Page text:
Taming the Scotsman
Don’t you love it when you pick up a book, and it turns out to be an unexpectedly delightful surprise? That was my experience with Taming the Scotsman.
Eleanor (Nora) ingen Alexander is desperate. Betrothed to Ryan MacAren, a man she doesn’t love, she seeks out Ewan MacAllister, a man universally feared. When Nora finds Ewan, at home in his cave, he’s in bed naked and asleep. Nora’s arrival marks the anniversary of Ewan’s brother’s death, an event he believes is his fault and he’s less than pleased when Nora interrupts his wallowing. Ewan is really less than pleased when he hears her reason for coming to him: she needs him to escort her to her aunt’s home in England. This is the same (albeit false) reason Ewan’s former lover gave him and that eventually resulted in in his brother’s death. Ewan reluctantly gives in and discovers that Nora may be the perfect woman for him.
If you want a serious historical, this is not the book for you. There’s not much history here, and the heroine occasionally talks like Buffy. But there is lots of fun to be had, so sit back and enjoy the ride.
Nora is one of those too-talkative heroines. It’s the first thing that Ewan notices about her, well, after her looks. She reminded me a bit of Sara from Julie Garwood’s The Gift, but with more common sense. Maybe that’s why Nora wasn’t annoying – she talked a lot, but she wasn’t silly about it. She kept her wits about her when kidnapped (twice!) and helped out in one rescue. No tears and whining here. She’s also feisty and independent and her ideas about not belonging to a man confound Ewan.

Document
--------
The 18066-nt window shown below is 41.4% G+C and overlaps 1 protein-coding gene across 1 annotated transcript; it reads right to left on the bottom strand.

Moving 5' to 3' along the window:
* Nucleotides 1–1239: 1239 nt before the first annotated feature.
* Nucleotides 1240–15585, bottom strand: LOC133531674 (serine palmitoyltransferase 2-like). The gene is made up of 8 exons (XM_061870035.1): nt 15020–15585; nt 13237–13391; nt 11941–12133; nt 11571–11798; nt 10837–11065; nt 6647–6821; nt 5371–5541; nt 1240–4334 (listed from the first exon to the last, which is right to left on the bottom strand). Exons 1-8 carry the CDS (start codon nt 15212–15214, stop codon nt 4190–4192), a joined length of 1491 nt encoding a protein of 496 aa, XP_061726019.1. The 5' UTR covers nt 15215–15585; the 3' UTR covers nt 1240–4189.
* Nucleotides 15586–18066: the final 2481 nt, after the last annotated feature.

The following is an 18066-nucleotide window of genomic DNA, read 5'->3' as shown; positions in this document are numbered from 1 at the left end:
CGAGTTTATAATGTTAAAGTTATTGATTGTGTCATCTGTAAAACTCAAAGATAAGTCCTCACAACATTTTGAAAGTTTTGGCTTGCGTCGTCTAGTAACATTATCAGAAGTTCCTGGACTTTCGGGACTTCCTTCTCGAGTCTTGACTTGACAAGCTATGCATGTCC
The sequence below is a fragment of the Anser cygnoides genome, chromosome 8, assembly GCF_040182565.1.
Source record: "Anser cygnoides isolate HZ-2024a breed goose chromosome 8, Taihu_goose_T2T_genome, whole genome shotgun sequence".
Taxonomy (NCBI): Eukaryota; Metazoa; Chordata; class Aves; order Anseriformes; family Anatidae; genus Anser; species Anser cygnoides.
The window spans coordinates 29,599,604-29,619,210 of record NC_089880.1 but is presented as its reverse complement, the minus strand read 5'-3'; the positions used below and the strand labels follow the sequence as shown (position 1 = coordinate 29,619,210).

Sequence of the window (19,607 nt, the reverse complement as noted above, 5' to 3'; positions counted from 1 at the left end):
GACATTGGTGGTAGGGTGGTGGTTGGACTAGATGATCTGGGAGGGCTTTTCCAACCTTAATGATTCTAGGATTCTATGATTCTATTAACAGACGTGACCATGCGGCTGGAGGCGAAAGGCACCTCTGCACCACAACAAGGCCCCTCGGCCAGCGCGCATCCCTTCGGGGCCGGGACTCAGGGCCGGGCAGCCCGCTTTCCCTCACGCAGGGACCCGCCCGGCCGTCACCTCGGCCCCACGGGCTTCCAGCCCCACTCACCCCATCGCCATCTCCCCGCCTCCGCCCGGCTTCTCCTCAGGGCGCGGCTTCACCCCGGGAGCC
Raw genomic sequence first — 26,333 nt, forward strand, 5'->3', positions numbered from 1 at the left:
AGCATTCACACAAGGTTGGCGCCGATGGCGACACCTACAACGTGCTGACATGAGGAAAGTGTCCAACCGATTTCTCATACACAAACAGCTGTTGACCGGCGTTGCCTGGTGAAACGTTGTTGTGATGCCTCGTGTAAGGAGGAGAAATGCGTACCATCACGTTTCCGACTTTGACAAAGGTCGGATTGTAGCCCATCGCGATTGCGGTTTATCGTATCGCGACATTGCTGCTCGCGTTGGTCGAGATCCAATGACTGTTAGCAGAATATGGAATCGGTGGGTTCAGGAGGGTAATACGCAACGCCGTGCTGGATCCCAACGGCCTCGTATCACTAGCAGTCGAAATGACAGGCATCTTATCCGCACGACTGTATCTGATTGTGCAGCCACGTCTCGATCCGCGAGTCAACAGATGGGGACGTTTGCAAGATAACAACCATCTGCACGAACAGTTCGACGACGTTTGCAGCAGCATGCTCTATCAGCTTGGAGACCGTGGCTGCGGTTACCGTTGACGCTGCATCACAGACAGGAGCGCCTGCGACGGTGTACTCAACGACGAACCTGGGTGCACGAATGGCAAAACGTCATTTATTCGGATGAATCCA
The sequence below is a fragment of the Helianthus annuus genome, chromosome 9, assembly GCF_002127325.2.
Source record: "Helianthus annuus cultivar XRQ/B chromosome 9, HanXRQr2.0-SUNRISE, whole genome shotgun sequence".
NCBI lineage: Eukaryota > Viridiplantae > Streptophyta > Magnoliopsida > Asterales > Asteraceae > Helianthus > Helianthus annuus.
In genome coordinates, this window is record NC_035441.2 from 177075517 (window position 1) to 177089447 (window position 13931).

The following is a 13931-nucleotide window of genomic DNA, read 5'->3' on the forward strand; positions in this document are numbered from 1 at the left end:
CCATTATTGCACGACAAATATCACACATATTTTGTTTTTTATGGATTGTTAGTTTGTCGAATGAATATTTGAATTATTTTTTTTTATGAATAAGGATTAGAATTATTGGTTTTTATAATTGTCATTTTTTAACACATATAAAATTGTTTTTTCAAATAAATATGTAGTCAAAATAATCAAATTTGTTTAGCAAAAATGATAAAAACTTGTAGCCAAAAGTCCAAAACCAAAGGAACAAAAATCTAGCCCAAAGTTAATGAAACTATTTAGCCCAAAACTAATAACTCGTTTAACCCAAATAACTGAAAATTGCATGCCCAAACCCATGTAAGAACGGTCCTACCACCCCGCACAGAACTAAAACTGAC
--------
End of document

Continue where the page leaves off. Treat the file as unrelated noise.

An honorable man at heart, Ewan is torn up with guilt over his brother’s death. He lives in the cave (though it has all the comforts of a home) because he’s exiled himself from his family. Gruff, surly, and lusty, Ewan eventually shows a lighter side. He resists falling in love with Nora, but how can he, really?
Nora and Ewan fit, though not right away. He thinks she’s flighty and a little crazy at first, and she thinks he’s rude and beastly. As they get to know each other, however, their contrasting personalities begin to complement each other. Nora’s openness and eagerness balance Ewan’s gruffness, even bringing a smile to his face many times.
A motley crew of one women and three men add hilarity to the story as would-be kidnappers who become companions rather than villains. The woman has a mysterious past, one that isn’t ever explained. I hope there’s a sequel here.
While an immensely enjoyable book, it does bog down in the beginning from all the mental lusting in Nora and Ewan’s minds. Ewan also wallows too much in his guilt while Nora’s reasons for running away aren’t particularly sound. None of these problems lasts very long, though, and I recommend Taming the Scotsman next time you’re in the mood for a light medieval romance.